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‘Balconies, life, art’: Berlin’s locked-in artists display their work

Berlin's art galleries are closed, but the art scene is rising to the occasion as around 50 artists join a community exhibition from their balconies.

'Balconies, life, art': Berlin's locked-in artists display their work
An art installation featuring a video screen, part of the "Balconies, Life, Art, Pandemic, and Proximity" exhibition, is seen in Berlin on April 12th. Photo: John MacDougall/AFP

“At a time when our freedom of movement is suspended, (balconies) have
become unique performance sites,” organisers said as they launched the project in the trendy Prenzlauer Berg district of east Berlin.

READ ALSO: 'Focus on what's really important': Berlin artists' colony finds creative solution to shutdown

Balconies are “for getting a breath of fresh air, spending some time in the sun or smoking”, said Ovul Durmusoglu and Joanna Warsza, whose project “Balconies, Life, Art, Pandemic and Proximity” gives artists a 48-hour showcase for their work.

The rules of isolation in the face of the coronavirus pandemic are less strict in Berlin than elsewhere in Germany, allowing people a chance to admire the works while out for a stroll.

One installation presents ribbons of toilet paper cascading down a building's facade, a reference to Germans' rush to stock up on the must-have commodity as soon as the coronavirus pandemic arrived in Europe.

Artists have unfurled toilet paper as part of the exhibit. Photo: John MacDougall/AFP

One artist displayed black and white photographs of people on their balconies in Athens and Cordoba, while another hung a ladder made from rope and sticks.

The project with “zero budget, no preview, no crowds” aims to provide “an intimate walk in search of signs of life and art“, the organisers said.

The 48 hours ended on Monday evening, when the artists retracted their works and returned to their usual solitary endeavours.

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COVID-19

Munich sees sharp rise in Covid cases after Oktoberfest

Since the start of Germany’s Oktoberfest, the incidence of Covid infections in Munich has risen sharply. Though a connection with the festival can’t yet be proven, it seems likely.

Munich sees sharp rise in Covid cases after Oktoberfest

Two weeks after the start of Oktoberfest, the Covid numbers in Munich have more than tripled.

On Sunday, the Robert Koch Institute (RKI) reported an incidence of 768.7 for the city of Munich, though updated figures for the end of the festival are not expected until later in the week. Usually, on weekends and public holidays, there is a delay in reports.

In the entire state of Bavaria, the incidence value on Sunday was 692.5.

According to Munich’s public health officer, Beatrix Zurek, bed occupancy in Munich hospitals has also increased. Two weeks ago, 200 beds in Munich were occupied by Covid patients, whereas there are now around 350.

Though a relationship between the sharp rise in infections with Oktoberfest, which ended on Monday, can’t be proven at the moment, it seems very likely, according to experts. A significant increase in Covid incidences has also been shown at other public festivals – about one and a half weeks after the start.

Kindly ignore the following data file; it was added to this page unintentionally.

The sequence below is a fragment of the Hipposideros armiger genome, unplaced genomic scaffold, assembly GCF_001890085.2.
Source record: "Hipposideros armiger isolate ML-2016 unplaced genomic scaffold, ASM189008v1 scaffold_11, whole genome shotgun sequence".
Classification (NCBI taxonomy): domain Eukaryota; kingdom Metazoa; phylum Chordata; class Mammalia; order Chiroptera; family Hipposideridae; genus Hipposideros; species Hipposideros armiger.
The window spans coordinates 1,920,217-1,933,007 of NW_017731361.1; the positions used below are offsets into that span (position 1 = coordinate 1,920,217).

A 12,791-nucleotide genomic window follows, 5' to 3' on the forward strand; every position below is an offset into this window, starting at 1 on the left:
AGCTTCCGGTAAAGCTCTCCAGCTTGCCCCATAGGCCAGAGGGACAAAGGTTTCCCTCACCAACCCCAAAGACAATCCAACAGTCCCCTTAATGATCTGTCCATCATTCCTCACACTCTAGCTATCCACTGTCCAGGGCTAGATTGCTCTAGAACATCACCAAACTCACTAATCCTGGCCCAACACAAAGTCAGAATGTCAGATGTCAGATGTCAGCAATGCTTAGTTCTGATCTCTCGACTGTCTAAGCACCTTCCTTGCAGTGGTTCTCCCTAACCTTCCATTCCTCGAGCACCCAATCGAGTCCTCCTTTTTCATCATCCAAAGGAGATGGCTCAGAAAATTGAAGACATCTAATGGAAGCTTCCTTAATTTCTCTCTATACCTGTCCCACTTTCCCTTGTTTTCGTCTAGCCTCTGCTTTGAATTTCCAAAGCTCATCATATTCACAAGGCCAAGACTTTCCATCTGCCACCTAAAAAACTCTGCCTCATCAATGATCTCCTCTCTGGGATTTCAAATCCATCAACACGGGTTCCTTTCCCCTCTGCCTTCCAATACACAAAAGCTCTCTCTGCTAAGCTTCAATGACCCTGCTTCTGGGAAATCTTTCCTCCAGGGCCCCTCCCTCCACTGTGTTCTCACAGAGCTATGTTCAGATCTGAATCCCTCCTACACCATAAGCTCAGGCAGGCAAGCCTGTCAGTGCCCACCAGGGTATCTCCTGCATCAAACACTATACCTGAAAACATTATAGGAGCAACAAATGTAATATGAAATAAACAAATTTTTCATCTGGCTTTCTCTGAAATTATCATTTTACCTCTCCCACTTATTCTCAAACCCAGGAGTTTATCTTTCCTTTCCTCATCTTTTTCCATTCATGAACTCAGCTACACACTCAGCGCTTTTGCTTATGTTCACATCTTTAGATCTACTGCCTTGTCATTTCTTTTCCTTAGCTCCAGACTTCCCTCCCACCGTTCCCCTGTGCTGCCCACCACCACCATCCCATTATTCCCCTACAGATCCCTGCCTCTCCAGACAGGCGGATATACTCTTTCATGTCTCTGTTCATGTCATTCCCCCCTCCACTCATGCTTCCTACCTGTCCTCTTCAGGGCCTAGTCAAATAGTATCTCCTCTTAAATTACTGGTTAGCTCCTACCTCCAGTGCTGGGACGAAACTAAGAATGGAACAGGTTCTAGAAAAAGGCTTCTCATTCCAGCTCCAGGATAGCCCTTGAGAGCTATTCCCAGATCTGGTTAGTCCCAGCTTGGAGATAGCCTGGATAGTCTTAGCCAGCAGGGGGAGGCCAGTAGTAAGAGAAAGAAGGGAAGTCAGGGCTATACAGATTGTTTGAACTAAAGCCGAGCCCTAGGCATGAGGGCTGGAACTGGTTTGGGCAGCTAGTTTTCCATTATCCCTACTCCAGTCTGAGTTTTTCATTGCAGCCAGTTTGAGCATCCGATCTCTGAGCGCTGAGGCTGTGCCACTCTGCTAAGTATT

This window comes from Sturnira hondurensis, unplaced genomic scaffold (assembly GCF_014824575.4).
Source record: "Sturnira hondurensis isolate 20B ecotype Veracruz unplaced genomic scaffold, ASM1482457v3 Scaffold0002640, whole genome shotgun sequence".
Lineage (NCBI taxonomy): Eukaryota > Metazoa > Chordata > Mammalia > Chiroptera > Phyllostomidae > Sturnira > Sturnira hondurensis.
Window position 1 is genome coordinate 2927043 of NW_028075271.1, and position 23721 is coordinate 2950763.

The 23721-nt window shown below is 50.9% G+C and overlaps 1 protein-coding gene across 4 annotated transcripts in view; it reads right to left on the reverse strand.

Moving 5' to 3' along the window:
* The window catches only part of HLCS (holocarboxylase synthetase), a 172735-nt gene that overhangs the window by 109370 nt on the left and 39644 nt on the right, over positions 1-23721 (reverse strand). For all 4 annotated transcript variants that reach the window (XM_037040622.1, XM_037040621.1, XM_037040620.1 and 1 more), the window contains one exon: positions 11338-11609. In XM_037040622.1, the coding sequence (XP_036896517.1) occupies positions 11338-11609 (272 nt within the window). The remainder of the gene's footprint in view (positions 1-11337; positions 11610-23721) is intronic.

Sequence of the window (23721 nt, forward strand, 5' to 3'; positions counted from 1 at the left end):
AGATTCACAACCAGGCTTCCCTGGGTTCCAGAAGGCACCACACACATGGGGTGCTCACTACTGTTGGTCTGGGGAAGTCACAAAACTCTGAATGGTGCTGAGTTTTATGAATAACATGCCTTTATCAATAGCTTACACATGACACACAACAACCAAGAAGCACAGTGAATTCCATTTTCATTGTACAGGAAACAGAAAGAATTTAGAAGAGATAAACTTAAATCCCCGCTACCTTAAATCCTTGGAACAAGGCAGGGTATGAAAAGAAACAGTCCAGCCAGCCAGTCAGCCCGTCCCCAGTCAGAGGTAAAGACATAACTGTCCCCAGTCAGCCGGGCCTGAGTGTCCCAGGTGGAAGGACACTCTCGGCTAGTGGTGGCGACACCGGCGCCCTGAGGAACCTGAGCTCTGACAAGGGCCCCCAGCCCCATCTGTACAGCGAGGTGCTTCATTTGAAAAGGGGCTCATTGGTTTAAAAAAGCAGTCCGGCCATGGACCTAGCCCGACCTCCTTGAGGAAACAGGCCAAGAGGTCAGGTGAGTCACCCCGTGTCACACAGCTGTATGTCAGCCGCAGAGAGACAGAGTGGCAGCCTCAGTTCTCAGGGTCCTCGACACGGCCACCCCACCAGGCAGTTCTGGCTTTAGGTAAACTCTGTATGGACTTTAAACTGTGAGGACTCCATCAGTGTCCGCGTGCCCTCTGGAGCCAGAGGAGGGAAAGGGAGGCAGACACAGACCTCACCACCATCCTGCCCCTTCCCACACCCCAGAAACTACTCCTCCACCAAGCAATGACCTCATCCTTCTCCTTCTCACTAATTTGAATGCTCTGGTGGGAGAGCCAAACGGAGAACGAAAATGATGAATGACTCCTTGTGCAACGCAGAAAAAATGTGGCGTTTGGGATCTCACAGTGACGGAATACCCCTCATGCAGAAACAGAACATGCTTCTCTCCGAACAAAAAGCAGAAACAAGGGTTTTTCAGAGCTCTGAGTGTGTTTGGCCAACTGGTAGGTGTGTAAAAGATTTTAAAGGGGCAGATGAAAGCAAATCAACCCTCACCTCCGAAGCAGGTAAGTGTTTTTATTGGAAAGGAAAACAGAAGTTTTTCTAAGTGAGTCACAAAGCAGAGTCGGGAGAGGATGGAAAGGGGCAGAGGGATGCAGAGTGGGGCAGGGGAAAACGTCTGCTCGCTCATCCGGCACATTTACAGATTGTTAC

READ ALSO: Germany’s famed Oktoberfest opens after two-year pandemic hiatus

After a two-year break due to the pandemic, around 5.7 million visitors came to this year’s Wiesn according to the festival management – around 600,000 fewer than at the last Oktoberfest before the pandemic in 2019, when there were 6.3 million.

Federal Health Minister Karl Lauterbach (SPD) took to Twitter to comment on the rise in incidence in Munich during the Oktoberfest. “This would not have been necessary if self-tests had been taken before admission,” he said.

“Compared to the price of a measure of beer, €2-3 (for tests) wouldn’t have mattered,” he said.

Even before the start of the Wiesn, he had spoken out in favour of people taking voluntary self-tests. Lauterbach stressed that now is the time for special measures against Covid.

“The development shows what will happen if the states wait too long with the mask obligation in indoor areas,” he added.

READ ALSO: KEY POINTS: Germany’s new Covid-19 rules from October

In neighbouring counties, where many Oktoberfest visitors came from, the number of Covid cases has also risen noticeably.  Beatrix Zurek said that it is unclear, however, how much of a role Oktoberfest played in these figures, as people are currently much more active socially overall, with concerts and other events also taking place throughout the state.

Christoph Spinner, an infections specialist at Munich’s Klinikum, has urged people not to be alarmed by the rising numbers.

“We had expected rising incidences here. We knew that there could be a doubling, tripling, even quadrupling,” he said.

He said that this is no cause for concern, as many people have been vaccinated or have also recovered from previous Covid infections, so any new infections are therefore usually mild.

The virologist advises people over 60 or with pre-existing conditions to get a second booster vaccination, but otherwise said people shouldn’t be alarmed by the rising incidences.

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